Advocates of raw vegan diets point out that this way of eating has far less AGEs because raw fruits and vegetables have very little AGEs and cooked meat is never consumed. Makes sense in theory, but studies of long-term vegetarians have shown that they actually have similar or higher levels of plasma AGEs than people eating normal American diets. How can this be? It seems that vegans eat a relatively high carb diet with lots of fructose from fruits and zero carnisone or taurine from meat. This brings us to the other source of AGEs.

Endogenous AGEs are produced in the human body when sugars bind with proteins. Diabetics are especially susceptible to this process which is believed to be the source of most diabetic complications. The best way for diabetics to lower their plasma AGEs level is to lower their A1c which correlates highly with AGEs. As AGEs are a product of inflammation, they also correlate highly with CRP. Limiting carbohydrate in the diet is one of the best ways to minimize the production of AGEs. One sugar is especially deadly – fructose, which is far too abundant in the modern diet. According to Wikipedia:

Endogenous glycations occur mainly in the bloodstream to a small proportion of the absorbed simple sugars: glucose, fructose, and galactose. It appears that fructose and galactose have approximately ten times the glycation activity of glucose, the primary body fuel.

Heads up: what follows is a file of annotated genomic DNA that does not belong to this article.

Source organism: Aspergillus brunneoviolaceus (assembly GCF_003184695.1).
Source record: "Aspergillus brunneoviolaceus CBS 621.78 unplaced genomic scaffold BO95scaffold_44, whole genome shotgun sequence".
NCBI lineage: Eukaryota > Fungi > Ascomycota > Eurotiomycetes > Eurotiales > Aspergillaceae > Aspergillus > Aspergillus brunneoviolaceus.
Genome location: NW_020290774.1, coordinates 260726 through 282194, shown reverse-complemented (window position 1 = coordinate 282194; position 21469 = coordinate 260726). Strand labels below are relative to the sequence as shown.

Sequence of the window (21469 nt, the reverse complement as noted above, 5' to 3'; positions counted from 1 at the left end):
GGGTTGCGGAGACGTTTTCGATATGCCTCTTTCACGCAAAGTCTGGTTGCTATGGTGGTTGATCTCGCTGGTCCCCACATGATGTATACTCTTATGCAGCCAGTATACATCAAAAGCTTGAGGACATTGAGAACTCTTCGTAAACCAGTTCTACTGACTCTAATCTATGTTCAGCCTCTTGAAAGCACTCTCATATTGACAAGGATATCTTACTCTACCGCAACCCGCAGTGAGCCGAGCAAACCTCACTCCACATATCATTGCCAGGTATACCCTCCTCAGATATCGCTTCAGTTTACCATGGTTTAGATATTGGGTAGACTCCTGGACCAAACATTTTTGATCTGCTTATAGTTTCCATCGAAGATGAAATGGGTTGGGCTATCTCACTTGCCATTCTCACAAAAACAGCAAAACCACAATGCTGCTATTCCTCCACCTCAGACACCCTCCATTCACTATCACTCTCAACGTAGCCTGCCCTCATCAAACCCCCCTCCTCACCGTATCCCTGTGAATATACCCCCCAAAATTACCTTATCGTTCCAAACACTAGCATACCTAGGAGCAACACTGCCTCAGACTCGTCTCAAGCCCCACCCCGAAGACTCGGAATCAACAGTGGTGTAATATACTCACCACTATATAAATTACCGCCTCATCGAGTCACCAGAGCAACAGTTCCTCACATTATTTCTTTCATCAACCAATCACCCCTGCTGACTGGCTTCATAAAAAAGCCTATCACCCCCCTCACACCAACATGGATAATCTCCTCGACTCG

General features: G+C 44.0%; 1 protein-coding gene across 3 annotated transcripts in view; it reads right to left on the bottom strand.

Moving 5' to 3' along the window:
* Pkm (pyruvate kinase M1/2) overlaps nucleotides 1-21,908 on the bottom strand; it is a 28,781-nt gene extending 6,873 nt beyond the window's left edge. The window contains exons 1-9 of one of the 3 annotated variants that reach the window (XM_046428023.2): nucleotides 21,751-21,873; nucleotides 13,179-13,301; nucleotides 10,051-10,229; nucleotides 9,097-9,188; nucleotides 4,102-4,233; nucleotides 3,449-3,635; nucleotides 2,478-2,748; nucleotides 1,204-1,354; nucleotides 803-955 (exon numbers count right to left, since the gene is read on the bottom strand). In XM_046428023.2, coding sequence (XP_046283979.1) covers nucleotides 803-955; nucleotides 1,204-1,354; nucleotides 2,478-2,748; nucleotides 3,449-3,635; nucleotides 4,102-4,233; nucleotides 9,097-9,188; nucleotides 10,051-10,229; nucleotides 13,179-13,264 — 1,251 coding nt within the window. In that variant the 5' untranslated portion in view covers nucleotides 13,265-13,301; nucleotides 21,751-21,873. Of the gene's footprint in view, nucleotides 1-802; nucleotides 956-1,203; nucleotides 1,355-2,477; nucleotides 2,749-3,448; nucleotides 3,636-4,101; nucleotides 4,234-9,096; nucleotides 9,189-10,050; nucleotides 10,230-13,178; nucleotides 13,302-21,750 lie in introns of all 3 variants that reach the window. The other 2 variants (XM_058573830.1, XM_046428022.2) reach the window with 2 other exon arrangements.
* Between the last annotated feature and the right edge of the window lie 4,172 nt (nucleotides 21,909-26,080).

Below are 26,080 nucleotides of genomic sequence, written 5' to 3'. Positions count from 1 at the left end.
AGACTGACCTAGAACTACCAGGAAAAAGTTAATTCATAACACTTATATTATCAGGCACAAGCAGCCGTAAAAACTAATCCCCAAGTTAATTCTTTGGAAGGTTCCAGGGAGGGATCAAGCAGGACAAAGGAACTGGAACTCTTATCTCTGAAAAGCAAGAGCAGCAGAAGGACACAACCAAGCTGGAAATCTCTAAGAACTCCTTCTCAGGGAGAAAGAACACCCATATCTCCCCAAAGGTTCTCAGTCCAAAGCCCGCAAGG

Meat, as I have explained, can be cooked into a high-AGEs food, but it is also a source of two substances that inhibit the production of AGEs in the human body. The amino acids carnosine and taurine are only available in animal protein. For this reason, a low carb diet with little fructose and abundant animal protein may be the best diet for diabetics trying to limit damaging AGEs. Ironic, as cooked meat is one of the highest sources of exogenous AGEs.

Besides carnosine and taurine, there are several nutritional supplements which reduce the production of AGEs. The vitamins benfotiamine (lipid soluble thiamine), alpha lipoic acid (ALA) and lycopene (found in tomatoes) are well known as beneficial in preventing diabetic complications. Some phytonutrients are helpful including quercetin, EGCG (green tea extract), curcumin (turmeric extract), resveratrol (found in red wine) and others.